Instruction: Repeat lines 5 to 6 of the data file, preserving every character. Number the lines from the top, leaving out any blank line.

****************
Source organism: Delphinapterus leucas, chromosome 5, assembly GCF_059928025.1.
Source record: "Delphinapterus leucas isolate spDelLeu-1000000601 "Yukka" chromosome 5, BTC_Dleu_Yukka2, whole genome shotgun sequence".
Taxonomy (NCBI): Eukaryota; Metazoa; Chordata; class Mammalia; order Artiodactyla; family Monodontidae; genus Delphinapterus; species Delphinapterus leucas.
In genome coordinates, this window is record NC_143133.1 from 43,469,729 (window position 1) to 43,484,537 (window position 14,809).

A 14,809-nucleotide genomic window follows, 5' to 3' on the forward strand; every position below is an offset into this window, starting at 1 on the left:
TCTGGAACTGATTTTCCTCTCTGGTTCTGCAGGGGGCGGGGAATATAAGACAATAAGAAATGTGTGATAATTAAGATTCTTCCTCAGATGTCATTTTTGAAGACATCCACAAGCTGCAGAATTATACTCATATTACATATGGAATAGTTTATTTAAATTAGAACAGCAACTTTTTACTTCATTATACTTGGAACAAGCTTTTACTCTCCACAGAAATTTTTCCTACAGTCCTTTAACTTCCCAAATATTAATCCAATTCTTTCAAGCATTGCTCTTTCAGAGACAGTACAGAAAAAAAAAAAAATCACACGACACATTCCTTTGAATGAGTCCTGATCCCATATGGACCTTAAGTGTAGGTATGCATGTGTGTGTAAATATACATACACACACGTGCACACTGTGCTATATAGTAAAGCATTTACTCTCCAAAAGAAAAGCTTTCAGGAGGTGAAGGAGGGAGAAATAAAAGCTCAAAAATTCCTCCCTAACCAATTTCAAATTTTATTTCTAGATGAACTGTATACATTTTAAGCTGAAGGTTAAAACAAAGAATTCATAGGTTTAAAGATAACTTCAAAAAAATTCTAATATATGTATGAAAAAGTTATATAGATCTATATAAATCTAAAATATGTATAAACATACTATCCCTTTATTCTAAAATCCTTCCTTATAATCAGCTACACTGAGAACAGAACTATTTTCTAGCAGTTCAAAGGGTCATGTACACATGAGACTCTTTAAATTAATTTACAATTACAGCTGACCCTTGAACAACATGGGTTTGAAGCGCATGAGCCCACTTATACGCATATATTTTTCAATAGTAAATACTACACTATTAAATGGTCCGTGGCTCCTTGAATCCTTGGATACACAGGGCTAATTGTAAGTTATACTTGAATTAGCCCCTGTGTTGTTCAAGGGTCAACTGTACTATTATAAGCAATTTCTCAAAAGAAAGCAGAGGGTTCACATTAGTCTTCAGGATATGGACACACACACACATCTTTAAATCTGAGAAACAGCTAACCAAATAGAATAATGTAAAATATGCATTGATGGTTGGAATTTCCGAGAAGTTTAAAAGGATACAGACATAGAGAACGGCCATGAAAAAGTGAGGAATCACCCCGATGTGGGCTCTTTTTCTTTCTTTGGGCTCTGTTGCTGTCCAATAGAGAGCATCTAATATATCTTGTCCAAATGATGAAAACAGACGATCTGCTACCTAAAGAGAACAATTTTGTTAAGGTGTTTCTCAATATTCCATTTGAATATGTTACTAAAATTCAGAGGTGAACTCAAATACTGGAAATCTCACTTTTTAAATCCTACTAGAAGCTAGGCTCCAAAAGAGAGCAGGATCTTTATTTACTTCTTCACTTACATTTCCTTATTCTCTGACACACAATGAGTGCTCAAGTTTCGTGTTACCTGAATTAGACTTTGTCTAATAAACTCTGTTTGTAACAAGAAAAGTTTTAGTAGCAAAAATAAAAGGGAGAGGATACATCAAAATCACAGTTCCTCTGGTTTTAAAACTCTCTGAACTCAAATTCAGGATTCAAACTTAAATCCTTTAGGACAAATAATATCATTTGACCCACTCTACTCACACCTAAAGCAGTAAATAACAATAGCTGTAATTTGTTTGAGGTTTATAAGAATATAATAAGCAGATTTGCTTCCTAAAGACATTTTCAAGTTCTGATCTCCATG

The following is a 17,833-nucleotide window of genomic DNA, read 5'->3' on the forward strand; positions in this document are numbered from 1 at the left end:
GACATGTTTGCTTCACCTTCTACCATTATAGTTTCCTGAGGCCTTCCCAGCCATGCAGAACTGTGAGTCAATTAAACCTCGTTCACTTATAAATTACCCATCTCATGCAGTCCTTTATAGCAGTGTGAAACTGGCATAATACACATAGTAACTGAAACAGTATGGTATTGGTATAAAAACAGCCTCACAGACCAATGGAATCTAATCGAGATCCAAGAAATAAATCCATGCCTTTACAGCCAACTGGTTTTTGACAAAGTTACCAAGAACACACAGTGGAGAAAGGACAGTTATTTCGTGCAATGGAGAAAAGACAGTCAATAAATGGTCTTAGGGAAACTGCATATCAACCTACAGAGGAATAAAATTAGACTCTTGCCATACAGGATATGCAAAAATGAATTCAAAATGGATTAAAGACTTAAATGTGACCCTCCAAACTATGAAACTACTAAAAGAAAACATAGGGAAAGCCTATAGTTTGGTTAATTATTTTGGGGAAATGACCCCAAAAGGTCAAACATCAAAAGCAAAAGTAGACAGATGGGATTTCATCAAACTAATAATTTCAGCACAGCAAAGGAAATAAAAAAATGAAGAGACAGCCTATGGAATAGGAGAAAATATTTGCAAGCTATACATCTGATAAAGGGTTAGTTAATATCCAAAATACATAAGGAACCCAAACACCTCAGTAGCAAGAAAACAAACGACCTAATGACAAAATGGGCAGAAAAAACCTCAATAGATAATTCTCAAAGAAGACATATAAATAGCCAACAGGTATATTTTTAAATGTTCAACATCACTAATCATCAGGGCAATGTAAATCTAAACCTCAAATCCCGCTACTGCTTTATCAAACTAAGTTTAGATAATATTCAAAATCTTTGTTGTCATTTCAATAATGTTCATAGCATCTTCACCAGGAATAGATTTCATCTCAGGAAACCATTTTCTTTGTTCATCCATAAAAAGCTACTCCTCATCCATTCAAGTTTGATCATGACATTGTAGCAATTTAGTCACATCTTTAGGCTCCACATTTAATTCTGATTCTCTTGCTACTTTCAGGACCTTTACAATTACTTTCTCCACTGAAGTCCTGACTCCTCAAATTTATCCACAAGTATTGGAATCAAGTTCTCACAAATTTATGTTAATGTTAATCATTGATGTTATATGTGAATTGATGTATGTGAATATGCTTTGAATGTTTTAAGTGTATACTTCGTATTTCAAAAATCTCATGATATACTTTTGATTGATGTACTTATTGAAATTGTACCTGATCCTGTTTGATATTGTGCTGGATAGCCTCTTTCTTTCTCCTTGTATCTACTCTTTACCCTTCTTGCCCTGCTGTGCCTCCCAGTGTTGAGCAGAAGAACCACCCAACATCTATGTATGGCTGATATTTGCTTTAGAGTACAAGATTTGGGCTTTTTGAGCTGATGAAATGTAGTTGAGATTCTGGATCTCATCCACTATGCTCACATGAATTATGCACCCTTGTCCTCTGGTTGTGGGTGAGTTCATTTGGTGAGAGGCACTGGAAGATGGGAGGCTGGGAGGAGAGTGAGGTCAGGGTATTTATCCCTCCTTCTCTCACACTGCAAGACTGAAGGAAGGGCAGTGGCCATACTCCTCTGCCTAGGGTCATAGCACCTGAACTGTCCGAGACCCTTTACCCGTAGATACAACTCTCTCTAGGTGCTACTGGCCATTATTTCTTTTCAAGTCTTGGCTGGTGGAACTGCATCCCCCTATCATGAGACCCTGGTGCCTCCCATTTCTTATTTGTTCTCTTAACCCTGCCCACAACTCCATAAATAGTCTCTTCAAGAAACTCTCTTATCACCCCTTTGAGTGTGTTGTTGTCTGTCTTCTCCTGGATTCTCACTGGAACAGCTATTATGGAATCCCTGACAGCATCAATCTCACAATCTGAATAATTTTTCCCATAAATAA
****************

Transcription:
A 14,809-nucleotide genomic window follows, 5' to 3' on the forward strand; every position below is an offset into this window, starting at 1 on the left:
TCTGGAACTGATTTTCCTCTCTGGTTCTGCAGGGGGCGGGGAATATAAGACAATAAGAAATGTGTGATAATTAAGATTCTTCCTCAGATGTCATTTTTGAAGACATCCACAAGCTGCAGAATTATACTCATATTACATATGGAATAGTTTATTTAAATTAGAACAGCAACTTTTTACTTCATTATACTTGGAACAAGCTTTTACTCTCCACAGAAATTTTTCCTACAGTCCTTTAACTTCCCAAATATTAATCCAATTCTTTCAAGCATTGCTCTTTCAGAGACAGTACAGAAAAAAAAAAAAATCACACGACACATTCCTTTGAATGAGTCCTGATCCCATATGGACCTTAAGTGTAGGTATGCATGTGTGTGTAAATATACATACACACACGTGCACACTGTGCTATATAGTAAAGCATTTACTCTCCAAAAGAAAAGCTTTCAGGAGGTGAAGGAGGGAGAAATAAAAGCTCAAAAATTCCTCCCTAACCAATTTCAAATTTTATTTCTAGATGAACTGTATACATTTTAAGCTGAAGGTTAAAACAAAGAATTCATAGGTTTAAAGATAACTTCAAAAAAATTCTAATATATGTATGAAAAAGTTATATAGATCTATATAAATCTAAAATATGTATAAACATACTATCCCTTTATTCTAAAATCCTTCCTTATAATCAGCTACACTGAGAACAGAACTATTTTCTAGCAGTTCAAAGGGTCATGTACACATGAGACTCTTTAAATTAATTTACAATTACAGCTGACCCTTGAACAACATGGGTTTGAAGCGCATGAGCCCACTTATACGCATATATTTTTCAATAGTAAATACTACACTATTAAATGGTCCGTGGCTCCTTGAATCCTTGGATACACAGGGCTAATTGTAAGTTATACTTGAATTAGCCCCTGTGTTGTTCAAGGGTCAACTGTACTATTATAAGCAATTTCTCAAAAGAAAGCAGAGGGTTCACATTAGTCTTCAGGATATGGACACACACACACATCTTTAAATCTGAGAAACAGCTAACCAAATAGAATAATGTAAAATATGCATTGATGGTTGGAATTTCCGAGAAGTTTAAAAGGATACAGACATAGAGAACGGCCATGAAAAAGTGAGGAATCACCCCGATGTGGGCTCTTTTTCTTTCTTTGGGCTCTGTTGCTGTCCAATAGAGAGCATCTAATATATCTTGTCCAAATGATGAAAACAGACGATCTGCTACCTAAAGAGAACAATTTTGTTAAGGTGTTTCTCAATATTCCATTTGAATATGTTACTAAAATTCAGAGGTGAACTCAAATACTGGAAATCTCACTTTTTAAATCCTACTAGAAGCTAGGCTCCAAAAGAGAGCAGGATCTTTATTTACTTCTTCACTTACATTTCCTTATTCTCTGACACACAATGAGTGCTCAAGTTTCGTGTTACCTGAATTAGACTTTGTCTAATAAACTCTGTTTGTAACAAGAAAAGTTTTAGTAGCAAAAATAAAAGGGAGAGGATACATCAAAATCACAGTTCCTCTGGTTTTAAAACTCTCTGAACTCAAATTCAGGATTCAAACTTAAATCCTTTAGGACAAATAATATCATTTGACCCACTCTACTCACACCTAAAGCAGTAAATAACAATAGCTGTAATTTGTTTGAGGTTTATAAGAATATAATAAGCAGATTTGCTTCCTAAAGACATTTTCAAGTTCTGATCTCCATG